THE LACK OF KNOWLEDGE ABOUT THE TRUE number of COVID-19 positive cases in any country or region seems to be the elephant in the room in the ongoing COVID-19 pandemic. The severity of any epidemic has two aspects: one, how infectious or contagious the causative pathogen—in this case, the coronavirus SARS-CoV-2—of the disease is; and, two, how dangerous it is; that is, how many in a cohort group of COVID-19 patients the disease will kill, and equivalently, what the chances are that a person who becomes positive for the virus will eventually die.
A measure of the first is given by a parameter called the Basic Reproduction Number, denoted by R0 (pronounced “R-nought”), which is the number of people that an infected person is likely to transmit the infection to. In a new and growing epidemic, R0 is usually greater than 1; that is, one person is likely to infect more than one person, and the secondary infected persons will each go on to infect R0 more number of persons, leading to an exponential growth in the number of infected persons.
R0 is not a fixed number; it is a dynamic parameter that can be brought down by reducing the chances of the infection being transmitted from person to person by measures such as physical distancing among people, hygienic practices such as regular washing of hands, isolation of infected persons, self-quarantine and so on. Once R0 becomes less than 1, the infection spread will decline and eventually die out. Scientists estimate R0 by constructing models of transmission of infection in a given social setting.
The second aspect is intrinsic to the pathogen in a situation where there is no treatment for the disease or any degree of innate immunity to it in populations (as is the case with any new epidemic/pandemic such as COVID-19) and can be taken to be a constant factor across populations assuming country-to-country differences in health care settings to be not very significant. As is obvious, the number of deaths that is likely to occur for a given number of infections would be a measure of this. This is called the Case Fatality Ratio or Rate (CFR), which is the number of deaths divided by the total number of infections, generally given as a percentage. Of course, since the severity of the disease has been found to be age-specific, with the elderly being more susceptible, age-stratified CFR will be of more epidemiological significance. Also, CFR will be higher where the health care system is relatively poor, and less where it is otherwise.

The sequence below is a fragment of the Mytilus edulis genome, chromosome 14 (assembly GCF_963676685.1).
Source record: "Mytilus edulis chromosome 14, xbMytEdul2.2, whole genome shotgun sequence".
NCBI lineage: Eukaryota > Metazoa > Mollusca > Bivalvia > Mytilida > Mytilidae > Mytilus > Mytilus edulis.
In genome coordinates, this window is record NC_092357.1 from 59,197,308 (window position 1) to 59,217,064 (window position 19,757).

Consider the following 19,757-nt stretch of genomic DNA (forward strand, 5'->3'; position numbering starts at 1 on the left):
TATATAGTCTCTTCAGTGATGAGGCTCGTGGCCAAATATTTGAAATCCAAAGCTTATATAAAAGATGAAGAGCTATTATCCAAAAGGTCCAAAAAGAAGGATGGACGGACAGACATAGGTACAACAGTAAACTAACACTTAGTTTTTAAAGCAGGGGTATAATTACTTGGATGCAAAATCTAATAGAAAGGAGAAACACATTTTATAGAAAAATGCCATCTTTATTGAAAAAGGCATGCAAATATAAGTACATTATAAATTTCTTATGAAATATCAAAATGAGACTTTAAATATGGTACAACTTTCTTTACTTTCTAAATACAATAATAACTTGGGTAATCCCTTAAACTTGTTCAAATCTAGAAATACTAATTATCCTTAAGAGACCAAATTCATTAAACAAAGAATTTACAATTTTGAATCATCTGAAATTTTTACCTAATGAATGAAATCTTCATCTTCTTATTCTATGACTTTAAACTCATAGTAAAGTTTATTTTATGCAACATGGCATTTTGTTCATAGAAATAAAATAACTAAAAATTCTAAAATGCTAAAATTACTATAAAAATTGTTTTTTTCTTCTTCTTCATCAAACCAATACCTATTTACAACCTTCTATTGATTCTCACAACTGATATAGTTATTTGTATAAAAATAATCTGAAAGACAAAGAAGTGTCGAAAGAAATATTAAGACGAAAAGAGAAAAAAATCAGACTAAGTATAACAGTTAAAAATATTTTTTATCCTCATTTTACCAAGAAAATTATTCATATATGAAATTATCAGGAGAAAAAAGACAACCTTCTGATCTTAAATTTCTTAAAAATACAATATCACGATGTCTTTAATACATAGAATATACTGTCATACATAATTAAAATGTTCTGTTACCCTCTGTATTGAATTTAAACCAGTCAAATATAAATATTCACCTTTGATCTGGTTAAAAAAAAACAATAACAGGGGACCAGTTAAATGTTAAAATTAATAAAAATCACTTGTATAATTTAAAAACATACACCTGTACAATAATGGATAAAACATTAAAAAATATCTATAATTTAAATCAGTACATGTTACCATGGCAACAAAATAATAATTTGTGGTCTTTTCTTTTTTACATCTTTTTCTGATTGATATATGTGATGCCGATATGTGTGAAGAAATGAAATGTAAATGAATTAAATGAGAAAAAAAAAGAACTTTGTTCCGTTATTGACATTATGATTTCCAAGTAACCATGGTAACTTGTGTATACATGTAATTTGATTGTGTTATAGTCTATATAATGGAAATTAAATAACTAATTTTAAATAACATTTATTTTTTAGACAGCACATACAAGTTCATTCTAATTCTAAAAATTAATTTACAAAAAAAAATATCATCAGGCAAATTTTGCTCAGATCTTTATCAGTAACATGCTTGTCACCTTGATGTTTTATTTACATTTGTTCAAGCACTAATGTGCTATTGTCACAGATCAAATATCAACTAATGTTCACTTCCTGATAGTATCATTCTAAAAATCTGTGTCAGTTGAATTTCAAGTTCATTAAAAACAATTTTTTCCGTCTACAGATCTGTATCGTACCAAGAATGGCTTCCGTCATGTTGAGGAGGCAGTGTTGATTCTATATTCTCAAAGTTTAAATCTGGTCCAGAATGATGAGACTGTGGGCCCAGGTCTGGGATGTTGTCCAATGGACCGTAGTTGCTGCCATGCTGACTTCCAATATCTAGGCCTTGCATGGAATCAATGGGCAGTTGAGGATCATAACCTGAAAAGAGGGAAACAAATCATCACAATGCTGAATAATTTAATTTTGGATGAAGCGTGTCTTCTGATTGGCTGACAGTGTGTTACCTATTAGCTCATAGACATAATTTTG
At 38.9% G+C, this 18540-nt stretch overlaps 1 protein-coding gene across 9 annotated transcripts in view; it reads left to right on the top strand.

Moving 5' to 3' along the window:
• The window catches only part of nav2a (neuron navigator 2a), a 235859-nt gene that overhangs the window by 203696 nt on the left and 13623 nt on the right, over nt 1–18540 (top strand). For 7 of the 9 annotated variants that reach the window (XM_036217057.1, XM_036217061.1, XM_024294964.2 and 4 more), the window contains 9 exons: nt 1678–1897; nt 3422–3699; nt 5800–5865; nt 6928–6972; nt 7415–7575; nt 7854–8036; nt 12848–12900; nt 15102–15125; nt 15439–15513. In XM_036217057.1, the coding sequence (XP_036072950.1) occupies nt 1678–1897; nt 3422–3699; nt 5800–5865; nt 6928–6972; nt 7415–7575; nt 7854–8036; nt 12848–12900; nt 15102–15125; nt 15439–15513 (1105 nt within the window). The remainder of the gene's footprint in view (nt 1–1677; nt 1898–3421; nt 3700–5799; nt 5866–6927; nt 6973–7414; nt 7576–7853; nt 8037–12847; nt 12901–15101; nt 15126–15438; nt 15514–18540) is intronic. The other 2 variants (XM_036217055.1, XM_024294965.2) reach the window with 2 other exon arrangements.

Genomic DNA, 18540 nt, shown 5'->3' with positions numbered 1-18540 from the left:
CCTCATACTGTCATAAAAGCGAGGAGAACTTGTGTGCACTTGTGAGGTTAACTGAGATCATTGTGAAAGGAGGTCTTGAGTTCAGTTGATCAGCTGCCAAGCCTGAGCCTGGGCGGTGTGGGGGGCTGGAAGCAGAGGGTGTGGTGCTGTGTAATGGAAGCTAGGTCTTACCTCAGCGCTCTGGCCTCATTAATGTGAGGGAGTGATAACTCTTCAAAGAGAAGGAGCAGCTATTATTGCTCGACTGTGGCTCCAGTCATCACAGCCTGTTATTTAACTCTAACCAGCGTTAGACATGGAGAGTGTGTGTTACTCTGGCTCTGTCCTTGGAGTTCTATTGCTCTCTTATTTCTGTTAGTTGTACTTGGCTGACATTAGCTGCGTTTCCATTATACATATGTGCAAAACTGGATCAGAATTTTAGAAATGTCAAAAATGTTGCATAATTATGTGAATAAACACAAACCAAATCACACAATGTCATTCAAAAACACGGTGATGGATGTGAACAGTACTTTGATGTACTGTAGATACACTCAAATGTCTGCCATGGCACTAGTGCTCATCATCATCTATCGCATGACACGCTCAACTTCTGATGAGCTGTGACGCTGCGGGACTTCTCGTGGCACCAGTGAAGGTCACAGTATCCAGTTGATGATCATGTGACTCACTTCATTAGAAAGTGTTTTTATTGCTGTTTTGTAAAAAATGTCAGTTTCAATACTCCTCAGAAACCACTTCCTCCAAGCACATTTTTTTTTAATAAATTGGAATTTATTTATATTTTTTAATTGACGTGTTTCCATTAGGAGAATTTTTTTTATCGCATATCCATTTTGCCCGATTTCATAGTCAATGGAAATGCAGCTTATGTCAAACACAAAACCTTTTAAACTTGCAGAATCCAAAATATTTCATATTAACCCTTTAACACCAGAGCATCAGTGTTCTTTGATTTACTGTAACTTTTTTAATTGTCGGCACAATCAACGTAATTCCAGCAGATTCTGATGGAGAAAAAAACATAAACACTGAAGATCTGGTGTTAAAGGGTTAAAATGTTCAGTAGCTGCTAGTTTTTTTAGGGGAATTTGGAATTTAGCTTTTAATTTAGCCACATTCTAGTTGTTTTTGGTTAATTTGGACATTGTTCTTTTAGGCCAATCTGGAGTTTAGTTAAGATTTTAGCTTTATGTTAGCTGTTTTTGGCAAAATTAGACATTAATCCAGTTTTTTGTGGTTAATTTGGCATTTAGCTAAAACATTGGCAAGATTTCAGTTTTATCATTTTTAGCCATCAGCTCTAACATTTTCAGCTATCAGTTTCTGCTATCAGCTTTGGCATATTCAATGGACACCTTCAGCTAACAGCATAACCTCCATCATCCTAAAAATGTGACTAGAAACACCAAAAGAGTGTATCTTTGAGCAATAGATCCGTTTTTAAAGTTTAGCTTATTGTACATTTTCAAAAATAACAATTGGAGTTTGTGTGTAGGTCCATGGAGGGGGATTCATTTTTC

As earlier mentioned, in any growing epidemic, the major epidemiological problem is that one does not have a handle on the denominator, the true caseload. Early on in an epidemic, the more severe cases tend to get detected and so the CFR will be high, which will decline as less severe cases, too, begin to get captured in the diagnostic testing network of the operative health care system in a given setting. But even in an expanded testing network, many cases could go under the radar because mildly symptomatic or asymptomatic cases are not likely to show up in hospitals and clinics for testing. That asymptomatic cases, and transmission of infection by them, do occur is now an accepted fact.
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May 08, 2020